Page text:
He became interested in other things, the balloon noticed. He started living in his own neohome, away from his parents, and he spent quite a lot of time playing Cheat. He was light, he was carefree, just like the balloon was when the boy first bought him. The boy was exploring his life, little by little, but sometimes the balloon wished that he'll remember to visit his attic, where his toys lay forgotten.

     The Plushie Chomby Balloon wished that he'll remember him too. He is always there; all the young Kacheek has to do is look up to find him.

     Of course the boy didn't. He has his family and friends to look up to.

     A few more years passed, and the Plushie Chomby Balloon lost more air. His descent to the earth sped up more quickly than what he expected. It was at that time when his string got caught in a tree branch, and he can't pry himself off, not when the leaves are in the way. He thought that maybe this time, the boy will notice him.

     But alas, the boy is not a boy anymore, but a man. He became taller, more firm, more serious and stern. He opened his own shop, sold items for neopoints, and wore different colored ties each and every day. As he grew up, his childhood was wrenched farther away from him, until it was a mere speck in the distance, invisible to the naked eye. The little boy inside that man is gone, all gone.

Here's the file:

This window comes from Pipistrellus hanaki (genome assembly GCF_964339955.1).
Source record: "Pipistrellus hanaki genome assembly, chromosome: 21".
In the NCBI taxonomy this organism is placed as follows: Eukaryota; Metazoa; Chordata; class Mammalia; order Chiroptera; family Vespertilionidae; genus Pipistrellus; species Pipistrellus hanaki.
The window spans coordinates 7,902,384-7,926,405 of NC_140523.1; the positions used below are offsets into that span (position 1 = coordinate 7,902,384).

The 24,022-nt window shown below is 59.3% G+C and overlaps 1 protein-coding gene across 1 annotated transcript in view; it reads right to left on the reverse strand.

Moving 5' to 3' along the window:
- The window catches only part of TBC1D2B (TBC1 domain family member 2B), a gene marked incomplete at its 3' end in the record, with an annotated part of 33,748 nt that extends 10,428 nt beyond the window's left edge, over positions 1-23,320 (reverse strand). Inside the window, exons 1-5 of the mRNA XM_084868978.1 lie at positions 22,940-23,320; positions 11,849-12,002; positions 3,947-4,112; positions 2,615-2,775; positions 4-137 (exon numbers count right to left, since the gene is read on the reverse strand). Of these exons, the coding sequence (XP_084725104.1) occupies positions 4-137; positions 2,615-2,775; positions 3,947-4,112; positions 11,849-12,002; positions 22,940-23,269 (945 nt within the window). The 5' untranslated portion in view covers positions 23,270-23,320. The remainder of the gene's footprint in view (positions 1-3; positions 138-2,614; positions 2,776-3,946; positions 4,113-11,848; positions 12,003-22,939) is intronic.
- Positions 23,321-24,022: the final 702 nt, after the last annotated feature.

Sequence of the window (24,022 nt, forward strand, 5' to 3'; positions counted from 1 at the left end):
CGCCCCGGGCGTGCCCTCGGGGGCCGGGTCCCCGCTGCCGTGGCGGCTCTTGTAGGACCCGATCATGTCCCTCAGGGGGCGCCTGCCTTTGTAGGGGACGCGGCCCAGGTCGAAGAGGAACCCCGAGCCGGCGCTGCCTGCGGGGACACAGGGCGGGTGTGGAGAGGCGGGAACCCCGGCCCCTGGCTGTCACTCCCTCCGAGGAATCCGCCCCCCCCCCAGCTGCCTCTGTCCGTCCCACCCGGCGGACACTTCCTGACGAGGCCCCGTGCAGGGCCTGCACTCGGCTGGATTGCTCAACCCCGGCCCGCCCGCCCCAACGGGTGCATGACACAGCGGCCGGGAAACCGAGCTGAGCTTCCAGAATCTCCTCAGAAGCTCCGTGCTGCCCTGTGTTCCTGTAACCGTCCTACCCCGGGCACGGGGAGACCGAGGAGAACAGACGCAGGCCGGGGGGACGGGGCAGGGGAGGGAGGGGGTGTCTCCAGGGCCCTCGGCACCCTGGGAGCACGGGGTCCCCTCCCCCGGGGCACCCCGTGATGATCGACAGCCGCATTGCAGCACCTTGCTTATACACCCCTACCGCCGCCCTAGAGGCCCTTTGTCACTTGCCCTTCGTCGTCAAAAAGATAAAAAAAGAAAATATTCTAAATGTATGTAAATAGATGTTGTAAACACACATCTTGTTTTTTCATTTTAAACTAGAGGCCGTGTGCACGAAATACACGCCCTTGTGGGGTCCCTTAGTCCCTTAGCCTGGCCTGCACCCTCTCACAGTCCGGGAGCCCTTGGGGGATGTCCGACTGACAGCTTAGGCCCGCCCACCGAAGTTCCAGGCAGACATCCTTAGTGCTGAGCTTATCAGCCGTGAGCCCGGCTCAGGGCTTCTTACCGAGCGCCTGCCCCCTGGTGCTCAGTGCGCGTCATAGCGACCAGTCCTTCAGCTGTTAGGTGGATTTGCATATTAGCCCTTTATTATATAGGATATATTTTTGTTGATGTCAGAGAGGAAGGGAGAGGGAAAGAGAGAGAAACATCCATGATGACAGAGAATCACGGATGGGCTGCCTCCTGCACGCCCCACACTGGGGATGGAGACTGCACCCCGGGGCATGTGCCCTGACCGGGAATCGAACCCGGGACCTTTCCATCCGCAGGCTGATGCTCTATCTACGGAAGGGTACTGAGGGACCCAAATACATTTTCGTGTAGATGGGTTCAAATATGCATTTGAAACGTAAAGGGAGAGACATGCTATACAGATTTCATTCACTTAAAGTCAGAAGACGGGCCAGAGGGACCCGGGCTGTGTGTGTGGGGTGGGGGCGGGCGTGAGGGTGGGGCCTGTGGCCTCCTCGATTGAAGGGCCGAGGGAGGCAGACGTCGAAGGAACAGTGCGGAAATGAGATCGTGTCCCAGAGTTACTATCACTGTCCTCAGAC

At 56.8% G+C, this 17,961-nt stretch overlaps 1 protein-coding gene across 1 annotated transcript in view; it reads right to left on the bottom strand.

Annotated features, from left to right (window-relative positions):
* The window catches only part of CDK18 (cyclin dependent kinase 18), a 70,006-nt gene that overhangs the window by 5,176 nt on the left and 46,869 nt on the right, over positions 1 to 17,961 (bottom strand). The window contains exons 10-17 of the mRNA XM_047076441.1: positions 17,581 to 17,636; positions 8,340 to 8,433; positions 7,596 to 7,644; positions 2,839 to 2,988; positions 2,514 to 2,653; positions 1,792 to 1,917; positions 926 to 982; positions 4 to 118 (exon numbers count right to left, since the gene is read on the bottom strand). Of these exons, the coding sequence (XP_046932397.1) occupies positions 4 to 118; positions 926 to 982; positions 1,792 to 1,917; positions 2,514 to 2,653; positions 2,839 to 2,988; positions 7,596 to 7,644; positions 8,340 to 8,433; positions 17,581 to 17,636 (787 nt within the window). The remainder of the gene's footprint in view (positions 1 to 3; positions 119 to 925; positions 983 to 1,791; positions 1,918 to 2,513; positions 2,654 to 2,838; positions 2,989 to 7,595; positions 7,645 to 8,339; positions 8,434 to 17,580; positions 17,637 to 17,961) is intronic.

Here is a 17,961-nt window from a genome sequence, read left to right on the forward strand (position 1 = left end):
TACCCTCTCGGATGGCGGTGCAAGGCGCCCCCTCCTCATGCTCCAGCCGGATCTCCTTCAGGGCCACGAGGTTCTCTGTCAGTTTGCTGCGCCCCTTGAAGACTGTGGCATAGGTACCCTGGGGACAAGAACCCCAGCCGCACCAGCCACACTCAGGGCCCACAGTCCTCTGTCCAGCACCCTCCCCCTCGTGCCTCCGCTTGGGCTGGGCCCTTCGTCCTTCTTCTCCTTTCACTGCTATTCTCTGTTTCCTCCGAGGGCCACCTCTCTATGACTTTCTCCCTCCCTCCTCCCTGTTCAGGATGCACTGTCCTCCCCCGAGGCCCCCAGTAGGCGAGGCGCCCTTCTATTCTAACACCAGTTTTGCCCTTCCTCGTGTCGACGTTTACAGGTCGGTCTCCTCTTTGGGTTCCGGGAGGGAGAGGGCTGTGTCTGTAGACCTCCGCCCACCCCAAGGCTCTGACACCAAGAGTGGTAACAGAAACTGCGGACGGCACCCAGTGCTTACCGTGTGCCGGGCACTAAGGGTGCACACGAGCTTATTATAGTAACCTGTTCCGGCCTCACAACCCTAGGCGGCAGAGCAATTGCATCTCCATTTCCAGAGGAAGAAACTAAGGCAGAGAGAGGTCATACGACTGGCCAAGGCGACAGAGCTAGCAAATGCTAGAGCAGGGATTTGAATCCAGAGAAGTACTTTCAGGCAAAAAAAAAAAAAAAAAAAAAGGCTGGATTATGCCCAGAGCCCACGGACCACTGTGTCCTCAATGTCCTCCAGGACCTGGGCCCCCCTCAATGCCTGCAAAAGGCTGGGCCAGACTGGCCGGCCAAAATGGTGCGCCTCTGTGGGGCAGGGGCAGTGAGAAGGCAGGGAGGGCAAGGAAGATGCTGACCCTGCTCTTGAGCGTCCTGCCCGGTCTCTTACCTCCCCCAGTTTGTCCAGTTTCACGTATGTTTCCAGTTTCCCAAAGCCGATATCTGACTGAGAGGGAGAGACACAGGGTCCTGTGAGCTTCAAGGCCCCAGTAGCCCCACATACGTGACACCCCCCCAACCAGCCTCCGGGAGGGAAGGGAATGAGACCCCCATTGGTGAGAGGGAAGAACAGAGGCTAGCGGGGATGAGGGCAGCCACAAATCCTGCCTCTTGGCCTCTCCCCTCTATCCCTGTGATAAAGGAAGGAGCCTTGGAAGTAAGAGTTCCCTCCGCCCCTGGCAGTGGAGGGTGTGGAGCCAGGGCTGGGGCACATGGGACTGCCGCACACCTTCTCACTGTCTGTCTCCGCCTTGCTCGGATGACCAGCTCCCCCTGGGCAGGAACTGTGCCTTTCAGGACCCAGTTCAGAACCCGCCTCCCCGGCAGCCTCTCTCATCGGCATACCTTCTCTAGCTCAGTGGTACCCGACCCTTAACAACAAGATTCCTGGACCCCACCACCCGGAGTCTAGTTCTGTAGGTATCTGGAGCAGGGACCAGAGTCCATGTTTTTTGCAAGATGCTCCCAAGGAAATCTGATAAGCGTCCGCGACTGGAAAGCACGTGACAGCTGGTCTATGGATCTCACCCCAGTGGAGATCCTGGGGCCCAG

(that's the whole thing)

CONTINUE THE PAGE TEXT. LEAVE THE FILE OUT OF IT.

Every day this fine and accomplished Kacheek that he once knew passed his lonely tree. But again, he never looked up. He never did. The Plushie Chomby Balloon almost gave up hope.


     Then that time came, the time when the striped Kacheek has his own family to look after, even a little boy that looks exactly like him. The Plushie Chomby Balloon, now deflated that he can support himself no longer, watched the happy family from afar. He knew that hope still lingered inside of him, just like that small amount of air inside his system. Maybe this is the time when the Kacheek will notice him and recognize him as that little balloon he lost years back. Maybe fate will be kind to him and do just that.

     But no. It's the Kacheek's son who noticed him.

     "Papa, what is that?" his son asked, pointing at his tree branch. He stiffened. He cannot look down, but he knew the sound of the little boy's voice. Maybe, just maybe...